Streams

A Pair of Clowns in a Senseless World

'The Old Woman' at BAM

Saturday, June 28, 2014

Willem Dafoe and Mikhail Baryshnikov in director Robert Wilson's new work, "The Old Woman." (Lucie Jansch)

The Old Woman, directed by the experimental theater artist Robert Wilson at Brooklyn Academy of Music, is an absurdist comedy based on an avant-garde Russian short story. There is no plot, and yet there is an emotional narrative, as two vaudeville-like characters in kabuki white-face and black suits struggle to find comfort in a meaningless, slightly menacing universe.

There is a thin through-line that links the 12 scenes  — an old woman shows up with a handless clock, another six women fall out a window, and still another (or perhaps the same woman with the deformed clock?) shows up dead in the narrator's home. 

Actor Willem Dafoe and dancer Mikhail Baryshnikov  turn in performances of highly stylized, exaggerated movement, often in synchronicity; and dialogue that is more like song, with its repeating phrases and strong rhythms. As one might expect, Baryshnikov conveys more emotion through his dancing (or even walking! or sitting!) while Dafoe can express nuances of feeling through his voice alone. Together, they are well-matched and bring sparkling humanity, creativity and humor to a text that is otherwise purposefully cold. 

Robert Wilson designs the set and lighting of his pieces, and in this case it is these that make The Old Woman into art. The stage pictures are like ravishing surrealist paintings. Jewel-colored light turns a small, white biplane into a red one, or an actor in white-face into a green demon. The actors' faces seem to float in the air. Sausages rise up in a line from the stage; windows, their angels disturbingly askew, fly in from above. At one point, a giant illustration of a chicken slides in and out of a hen house before being met by a fox.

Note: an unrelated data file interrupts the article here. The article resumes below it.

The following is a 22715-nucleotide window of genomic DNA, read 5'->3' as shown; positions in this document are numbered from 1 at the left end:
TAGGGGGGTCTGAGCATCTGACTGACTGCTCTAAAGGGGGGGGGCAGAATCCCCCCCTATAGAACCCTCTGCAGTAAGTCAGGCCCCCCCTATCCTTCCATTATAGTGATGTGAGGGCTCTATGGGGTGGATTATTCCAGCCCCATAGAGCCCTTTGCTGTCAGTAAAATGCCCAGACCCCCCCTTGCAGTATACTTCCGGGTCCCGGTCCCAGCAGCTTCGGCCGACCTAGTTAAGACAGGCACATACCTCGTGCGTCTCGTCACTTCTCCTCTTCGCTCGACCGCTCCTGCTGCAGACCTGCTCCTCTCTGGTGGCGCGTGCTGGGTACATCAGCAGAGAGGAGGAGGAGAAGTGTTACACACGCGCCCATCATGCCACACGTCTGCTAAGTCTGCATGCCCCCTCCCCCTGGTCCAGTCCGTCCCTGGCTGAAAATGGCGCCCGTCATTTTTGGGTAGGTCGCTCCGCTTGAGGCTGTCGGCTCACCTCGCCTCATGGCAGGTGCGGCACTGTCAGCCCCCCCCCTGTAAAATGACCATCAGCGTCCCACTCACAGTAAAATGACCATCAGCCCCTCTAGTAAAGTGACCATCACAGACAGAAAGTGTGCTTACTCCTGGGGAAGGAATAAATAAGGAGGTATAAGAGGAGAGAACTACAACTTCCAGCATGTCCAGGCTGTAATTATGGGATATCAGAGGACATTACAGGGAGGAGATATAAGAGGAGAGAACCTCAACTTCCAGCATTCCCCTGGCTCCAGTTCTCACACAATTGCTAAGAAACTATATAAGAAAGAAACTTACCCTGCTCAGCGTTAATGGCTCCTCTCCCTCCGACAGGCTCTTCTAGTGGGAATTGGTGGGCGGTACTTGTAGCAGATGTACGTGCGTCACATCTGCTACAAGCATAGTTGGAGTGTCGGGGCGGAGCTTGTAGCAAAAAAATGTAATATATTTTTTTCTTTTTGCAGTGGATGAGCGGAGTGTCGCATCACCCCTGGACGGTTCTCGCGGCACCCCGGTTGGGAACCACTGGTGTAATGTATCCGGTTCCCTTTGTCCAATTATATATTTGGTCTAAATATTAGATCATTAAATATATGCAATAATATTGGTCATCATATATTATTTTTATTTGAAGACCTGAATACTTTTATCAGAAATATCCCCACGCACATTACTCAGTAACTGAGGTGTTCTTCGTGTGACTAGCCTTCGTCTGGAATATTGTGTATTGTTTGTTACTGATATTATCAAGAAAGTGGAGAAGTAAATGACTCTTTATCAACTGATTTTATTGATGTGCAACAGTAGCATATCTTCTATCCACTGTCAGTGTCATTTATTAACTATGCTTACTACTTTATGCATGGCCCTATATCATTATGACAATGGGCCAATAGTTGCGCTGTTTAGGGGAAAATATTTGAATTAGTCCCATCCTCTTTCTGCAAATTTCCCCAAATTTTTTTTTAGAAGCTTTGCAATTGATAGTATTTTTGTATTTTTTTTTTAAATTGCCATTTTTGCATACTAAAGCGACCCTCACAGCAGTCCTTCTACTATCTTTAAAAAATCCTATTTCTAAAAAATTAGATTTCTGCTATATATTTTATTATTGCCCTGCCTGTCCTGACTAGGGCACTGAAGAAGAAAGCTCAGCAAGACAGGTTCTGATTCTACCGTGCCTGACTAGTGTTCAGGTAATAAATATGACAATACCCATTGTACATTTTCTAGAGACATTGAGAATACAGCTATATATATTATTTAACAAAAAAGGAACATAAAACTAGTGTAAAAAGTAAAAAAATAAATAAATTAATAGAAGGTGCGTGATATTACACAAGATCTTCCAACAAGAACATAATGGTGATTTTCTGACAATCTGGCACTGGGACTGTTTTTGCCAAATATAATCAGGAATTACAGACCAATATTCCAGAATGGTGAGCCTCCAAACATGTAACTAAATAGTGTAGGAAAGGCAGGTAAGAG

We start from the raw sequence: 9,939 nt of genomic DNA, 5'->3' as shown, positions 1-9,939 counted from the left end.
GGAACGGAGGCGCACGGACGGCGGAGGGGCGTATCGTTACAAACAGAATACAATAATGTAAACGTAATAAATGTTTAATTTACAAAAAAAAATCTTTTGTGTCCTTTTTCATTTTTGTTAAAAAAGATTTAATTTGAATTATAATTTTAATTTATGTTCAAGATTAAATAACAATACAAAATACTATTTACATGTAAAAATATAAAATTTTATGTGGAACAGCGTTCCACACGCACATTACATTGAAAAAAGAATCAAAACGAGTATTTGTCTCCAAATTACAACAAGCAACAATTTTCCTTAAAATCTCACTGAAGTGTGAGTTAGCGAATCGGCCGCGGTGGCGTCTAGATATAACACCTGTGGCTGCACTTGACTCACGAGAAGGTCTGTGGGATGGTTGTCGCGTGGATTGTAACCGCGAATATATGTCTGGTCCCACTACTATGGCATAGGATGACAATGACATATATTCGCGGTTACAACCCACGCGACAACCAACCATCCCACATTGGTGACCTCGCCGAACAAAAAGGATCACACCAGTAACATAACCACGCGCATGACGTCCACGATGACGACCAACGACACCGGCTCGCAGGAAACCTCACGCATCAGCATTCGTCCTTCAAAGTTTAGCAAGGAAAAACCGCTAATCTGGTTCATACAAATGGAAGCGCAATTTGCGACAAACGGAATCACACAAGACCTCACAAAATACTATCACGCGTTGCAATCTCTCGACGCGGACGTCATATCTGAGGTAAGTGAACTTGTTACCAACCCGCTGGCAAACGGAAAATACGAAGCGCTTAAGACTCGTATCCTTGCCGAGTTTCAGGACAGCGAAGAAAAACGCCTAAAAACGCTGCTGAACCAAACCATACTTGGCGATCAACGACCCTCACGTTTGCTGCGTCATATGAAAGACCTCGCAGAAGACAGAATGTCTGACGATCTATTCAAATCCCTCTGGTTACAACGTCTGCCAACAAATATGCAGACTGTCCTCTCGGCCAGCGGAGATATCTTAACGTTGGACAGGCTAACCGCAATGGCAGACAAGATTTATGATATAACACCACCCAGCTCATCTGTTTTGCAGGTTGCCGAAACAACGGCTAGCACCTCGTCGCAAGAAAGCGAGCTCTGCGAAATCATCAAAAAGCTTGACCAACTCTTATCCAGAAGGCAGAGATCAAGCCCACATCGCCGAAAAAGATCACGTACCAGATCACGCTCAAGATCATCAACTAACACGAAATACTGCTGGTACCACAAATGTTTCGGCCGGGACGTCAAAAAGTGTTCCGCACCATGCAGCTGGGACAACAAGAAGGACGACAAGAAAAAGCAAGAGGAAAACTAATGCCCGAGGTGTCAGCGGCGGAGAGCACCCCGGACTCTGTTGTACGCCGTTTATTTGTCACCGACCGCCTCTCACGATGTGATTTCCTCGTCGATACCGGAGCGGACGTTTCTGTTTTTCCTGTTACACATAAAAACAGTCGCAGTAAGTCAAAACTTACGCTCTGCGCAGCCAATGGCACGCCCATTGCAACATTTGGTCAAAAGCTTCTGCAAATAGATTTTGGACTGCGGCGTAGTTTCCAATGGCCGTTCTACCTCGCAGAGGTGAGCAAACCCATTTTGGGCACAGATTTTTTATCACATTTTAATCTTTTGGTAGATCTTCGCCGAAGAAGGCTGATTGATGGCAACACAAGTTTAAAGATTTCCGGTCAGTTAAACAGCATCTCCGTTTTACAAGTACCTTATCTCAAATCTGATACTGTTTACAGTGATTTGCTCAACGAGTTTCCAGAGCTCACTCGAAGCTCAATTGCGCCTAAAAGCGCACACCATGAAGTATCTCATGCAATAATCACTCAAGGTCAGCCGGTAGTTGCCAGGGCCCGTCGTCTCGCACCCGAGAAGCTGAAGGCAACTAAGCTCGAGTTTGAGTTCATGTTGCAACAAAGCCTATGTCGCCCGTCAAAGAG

Interestingly, it is these strange stage pictures that provide the most emotional resonance. In some instances, the actors say the same words with similar movements and so the set is what provides context. The light and shadow, the rich, saturated color and oddly-proportioned furniture, all provide clues to how the characters are feeling. It is why the dialogue seems hopeful or horrific, chaotic or calm.

In this piece, what is said means nothing. It is what is shown that gives some meaning to a meaningless world.

 

An interview with Mikhail Baryshnikov and some scenes from an earlier performance of The Old Woman are in the video below.

Editors:

Gisele Regatao

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